CS 161 Recitation Notes - The Minimax Algorithm

The minimax algorithm is a way of finding an optimal move in a two player game. In the search tree for a two-player game, there are two kinds of nodes, nodes representing your moves and nodes representing your opponent's moves. Nodes representing your moves are generally drawn as squares (or possibly upward pointing triangles):

These are also called MAX nodes. The goal at a MAX node is to maximize the value of the subtree rooted at that node. To do this, a MAX node chooses the child with the greatest value, and that becomes the value of the MAX node.

Nodes representing your opponent's moves are generally drawn as circles (or possibly as downward pointing triangles):

These are also called MIN nodes. The goal at a MIN node is to minimize the value of the subtree rooted at that node. To do this, a MIN node chooses the child with the smallest value, and that becomes the value of the MIN node.

To demonstrate the minimax algorithm, I'm going use the following tree. Note that it's typical for two player games to have different branching factors at each node. The move I make could make restrictions on what moves are possible for the other player, or possibly remove restrictions. Note also that in this example, we're ignoring what the game or the probem space are in order to focus on the algorithm.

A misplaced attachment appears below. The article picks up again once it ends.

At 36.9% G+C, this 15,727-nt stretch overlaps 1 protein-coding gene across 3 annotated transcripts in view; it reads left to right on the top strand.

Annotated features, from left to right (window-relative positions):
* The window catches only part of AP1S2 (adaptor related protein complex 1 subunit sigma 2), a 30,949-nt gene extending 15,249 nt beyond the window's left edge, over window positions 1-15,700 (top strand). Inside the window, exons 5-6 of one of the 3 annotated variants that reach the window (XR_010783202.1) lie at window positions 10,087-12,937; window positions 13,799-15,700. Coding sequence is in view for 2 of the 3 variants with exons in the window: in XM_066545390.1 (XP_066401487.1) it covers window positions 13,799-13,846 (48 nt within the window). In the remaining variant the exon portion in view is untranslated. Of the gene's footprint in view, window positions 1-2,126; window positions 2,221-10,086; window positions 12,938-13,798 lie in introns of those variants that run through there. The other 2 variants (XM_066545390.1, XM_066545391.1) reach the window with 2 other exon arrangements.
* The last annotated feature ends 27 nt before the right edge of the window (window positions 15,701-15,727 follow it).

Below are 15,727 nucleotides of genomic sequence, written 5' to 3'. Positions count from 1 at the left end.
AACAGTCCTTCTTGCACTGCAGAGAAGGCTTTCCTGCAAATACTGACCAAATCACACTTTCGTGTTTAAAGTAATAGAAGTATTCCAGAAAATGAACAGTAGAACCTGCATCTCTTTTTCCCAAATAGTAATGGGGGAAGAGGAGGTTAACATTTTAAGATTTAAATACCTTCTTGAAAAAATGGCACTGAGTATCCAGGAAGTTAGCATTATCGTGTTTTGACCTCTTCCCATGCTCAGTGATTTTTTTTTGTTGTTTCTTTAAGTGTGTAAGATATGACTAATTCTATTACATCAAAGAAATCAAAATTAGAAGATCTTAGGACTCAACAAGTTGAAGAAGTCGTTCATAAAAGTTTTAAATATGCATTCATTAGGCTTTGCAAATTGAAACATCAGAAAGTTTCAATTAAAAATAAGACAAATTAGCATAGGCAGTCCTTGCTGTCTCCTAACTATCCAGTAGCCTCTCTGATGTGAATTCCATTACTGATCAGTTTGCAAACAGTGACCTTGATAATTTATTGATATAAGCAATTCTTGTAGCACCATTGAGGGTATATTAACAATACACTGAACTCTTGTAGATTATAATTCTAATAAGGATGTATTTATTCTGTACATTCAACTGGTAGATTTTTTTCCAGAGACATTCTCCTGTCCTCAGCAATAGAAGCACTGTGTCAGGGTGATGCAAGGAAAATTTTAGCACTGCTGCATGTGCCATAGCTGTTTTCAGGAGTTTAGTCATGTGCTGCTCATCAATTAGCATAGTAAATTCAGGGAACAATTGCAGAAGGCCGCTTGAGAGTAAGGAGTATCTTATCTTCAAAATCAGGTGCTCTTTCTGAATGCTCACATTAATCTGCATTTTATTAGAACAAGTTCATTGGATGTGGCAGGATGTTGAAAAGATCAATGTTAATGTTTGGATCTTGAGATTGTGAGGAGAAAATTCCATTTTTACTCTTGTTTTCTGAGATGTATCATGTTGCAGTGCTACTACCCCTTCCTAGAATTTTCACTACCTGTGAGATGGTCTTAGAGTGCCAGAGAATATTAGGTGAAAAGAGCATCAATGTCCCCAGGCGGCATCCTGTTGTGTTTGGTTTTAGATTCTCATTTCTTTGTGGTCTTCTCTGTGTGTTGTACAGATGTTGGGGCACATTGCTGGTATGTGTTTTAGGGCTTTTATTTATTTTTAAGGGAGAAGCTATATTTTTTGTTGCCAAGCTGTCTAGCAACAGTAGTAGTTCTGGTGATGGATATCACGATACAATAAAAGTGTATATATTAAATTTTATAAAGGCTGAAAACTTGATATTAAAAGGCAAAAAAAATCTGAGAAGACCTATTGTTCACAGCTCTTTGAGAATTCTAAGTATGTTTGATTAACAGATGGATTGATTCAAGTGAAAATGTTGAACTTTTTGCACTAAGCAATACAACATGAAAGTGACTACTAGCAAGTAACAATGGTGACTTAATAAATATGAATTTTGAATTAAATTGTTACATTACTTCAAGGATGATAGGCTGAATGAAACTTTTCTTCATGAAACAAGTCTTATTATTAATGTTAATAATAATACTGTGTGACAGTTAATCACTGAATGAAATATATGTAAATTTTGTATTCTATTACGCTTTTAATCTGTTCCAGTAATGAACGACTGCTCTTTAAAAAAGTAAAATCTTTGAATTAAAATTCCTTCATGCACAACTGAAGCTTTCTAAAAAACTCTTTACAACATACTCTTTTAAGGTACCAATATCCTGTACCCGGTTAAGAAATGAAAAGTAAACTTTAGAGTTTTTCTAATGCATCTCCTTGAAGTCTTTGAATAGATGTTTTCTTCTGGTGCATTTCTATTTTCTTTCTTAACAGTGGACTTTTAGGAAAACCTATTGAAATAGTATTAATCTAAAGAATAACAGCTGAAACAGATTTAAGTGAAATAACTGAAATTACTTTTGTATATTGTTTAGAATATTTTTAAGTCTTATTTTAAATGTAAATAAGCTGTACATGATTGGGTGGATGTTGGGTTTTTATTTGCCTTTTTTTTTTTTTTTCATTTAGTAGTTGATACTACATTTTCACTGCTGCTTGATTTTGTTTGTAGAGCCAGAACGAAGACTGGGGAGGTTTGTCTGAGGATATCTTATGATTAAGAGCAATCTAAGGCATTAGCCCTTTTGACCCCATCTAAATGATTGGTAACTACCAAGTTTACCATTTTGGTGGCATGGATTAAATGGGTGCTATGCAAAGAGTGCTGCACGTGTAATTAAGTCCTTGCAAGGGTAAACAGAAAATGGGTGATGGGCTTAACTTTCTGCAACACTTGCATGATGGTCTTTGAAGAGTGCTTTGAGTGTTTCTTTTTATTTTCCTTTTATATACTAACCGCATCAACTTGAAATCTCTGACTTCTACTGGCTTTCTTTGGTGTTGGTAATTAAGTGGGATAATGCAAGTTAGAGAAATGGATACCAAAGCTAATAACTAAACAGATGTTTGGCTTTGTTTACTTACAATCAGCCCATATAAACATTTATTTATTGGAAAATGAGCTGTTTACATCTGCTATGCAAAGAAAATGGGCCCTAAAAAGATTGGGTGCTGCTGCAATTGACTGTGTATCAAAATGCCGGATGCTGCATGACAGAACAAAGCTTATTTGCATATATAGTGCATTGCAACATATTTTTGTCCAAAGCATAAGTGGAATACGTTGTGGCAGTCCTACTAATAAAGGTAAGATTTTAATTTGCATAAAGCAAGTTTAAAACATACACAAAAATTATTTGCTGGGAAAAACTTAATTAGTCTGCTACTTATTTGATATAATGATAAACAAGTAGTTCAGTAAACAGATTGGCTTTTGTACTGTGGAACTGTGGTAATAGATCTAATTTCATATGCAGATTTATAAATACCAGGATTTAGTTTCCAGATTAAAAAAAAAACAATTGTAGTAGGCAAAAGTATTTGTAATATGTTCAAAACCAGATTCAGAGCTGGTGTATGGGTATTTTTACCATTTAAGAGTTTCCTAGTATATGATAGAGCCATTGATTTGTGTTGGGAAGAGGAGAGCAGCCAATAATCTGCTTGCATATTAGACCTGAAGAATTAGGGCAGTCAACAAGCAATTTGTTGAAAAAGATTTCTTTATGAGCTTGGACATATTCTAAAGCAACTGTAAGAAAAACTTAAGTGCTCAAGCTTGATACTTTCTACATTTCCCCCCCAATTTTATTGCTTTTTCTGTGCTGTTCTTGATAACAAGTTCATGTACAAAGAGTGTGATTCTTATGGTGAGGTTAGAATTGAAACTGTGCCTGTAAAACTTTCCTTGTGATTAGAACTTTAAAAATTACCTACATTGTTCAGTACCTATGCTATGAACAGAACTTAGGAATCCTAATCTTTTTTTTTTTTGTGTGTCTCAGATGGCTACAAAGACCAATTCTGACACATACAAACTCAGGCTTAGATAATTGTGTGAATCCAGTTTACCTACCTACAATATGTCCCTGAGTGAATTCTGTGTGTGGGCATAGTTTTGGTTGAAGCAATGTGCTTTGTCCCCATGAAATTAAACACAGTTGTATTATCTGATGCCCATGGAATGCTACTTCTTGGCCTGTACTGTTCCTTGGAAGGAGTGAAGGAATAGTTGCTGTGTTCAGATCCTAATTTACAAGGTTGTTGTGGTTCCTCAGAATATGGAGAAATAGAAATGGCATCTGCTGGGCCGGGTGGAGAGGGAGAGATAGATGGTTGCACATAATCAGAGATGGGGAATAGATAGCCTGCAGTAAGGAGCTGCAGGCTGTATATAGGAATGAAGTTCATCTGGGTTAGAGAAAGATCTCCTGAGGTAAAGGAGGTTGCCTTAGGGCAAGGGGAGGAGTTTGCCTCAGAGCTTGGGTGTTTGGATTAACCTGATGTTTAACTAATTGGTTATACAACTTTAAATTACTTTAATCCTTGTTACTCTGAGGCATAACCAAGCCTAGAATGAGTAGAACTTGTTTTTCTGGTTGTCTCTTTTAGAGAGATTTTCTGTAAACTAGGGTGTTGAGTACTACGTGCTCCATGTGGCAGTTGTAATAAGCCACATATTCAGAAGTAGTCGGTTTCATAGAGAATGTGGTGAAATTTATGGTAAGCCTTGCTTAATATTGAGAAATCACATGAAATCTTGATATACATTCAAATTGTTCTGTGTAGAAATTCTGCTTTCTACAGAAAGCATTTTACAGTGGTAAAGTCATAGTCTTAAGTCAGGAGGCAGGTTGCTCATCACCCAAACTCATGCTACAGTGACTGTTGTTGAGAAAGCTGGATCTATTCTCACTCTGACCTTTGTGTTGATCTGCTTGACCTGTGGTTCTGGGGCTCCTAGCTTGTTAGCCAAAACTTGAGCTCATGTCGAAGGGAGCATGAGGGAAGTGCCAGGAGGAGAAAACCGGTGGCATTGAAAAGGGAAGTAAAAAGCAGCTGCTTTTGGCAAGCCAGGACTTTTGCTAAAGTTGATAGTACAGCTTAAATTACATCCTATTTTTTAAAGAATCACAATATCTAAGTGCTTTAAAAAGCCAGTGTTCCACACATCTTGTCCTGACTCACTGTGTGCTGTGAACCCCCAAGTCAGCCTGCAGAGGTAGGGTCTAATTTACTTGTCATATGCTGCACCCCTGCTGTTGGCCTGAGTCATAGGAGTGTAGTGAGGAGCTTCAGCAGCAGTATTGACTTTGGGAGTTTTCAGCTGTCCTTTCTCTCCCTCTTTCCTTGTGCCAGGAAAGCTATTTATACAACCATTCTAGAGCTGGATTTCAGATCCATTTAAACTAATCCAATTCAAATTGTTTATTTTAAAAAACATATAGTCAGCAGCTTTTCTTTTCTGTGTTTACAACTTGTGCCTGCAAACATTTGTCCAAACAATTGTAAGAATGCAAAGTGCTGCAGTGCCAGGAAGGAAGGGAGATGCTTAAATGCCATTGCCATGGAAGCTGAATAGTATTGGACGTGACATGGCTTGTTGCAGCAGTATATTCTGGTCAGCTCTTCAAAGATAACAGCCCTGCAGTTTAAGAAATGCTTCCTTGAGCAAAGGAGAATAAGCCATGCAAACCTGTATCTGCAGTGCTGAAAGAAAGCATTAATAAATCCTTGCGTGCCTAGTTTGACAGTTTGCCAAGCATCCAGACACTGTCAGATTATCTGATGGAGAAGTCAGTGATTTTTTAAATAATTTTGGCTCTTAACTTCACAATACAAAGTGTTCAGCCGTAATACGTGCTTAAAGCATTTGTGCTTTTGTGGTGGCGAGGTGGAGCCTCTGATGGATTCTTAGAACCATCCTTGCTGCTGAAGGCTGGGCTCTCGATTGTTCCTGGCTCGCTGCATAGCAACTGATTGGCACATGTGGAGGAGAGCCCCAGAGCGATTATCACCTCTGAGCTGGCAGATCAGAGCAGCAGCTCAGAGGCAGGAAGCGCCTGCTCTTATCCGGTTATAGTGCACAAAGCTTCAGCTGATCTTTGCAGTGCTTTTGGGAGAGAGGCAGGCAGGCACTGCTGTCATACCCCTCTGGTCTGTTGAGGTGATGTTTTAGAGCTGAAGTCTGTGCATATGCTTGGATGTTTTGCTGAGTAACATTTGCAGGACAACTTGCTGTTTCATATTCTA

So now you've seen the whole search tree. For the rest of the diagrams, I'll only show the portion of the tree that we've already explored at that particular time. Thus, when we start the problem, all minimax sees is the start node:

It begins like a depth first search, generating the first child. Then we see this:

So far we've really seen no evaluation values. The way minimax works is to go down a specified number of full moves (where one "full move" is actually a move by you and a move by your opponent), then calculate evaluation values for states at that depth. For this example, we're going to go down one full move, which is one more level. When we generate the values for those nodes, here is what we see:

Now we have the values of the children of the min node, so it can do its work. It chooses the minimum of the two child node values, which is 3. Now we have this:

The max node at the top still has two other children nodes that we need to generate and search. We go on and generate the second node and generate its child. Since there is only one child, the min node must take it's value, and we have this:

Finally, minimax generates the third child of the top-level max node, generates its children, and evaluates them:

Now the third min node chooses the minimum of it's child node values, 1, and we have this:

Finally we have all of the values of the children of the max node at the top level, so it chooses the maximum of them, 15, and we get the final solution:

What this tells us is that we should take the move that leads to the middle min node, since it'll lead to the best possible state for us one full move down the road.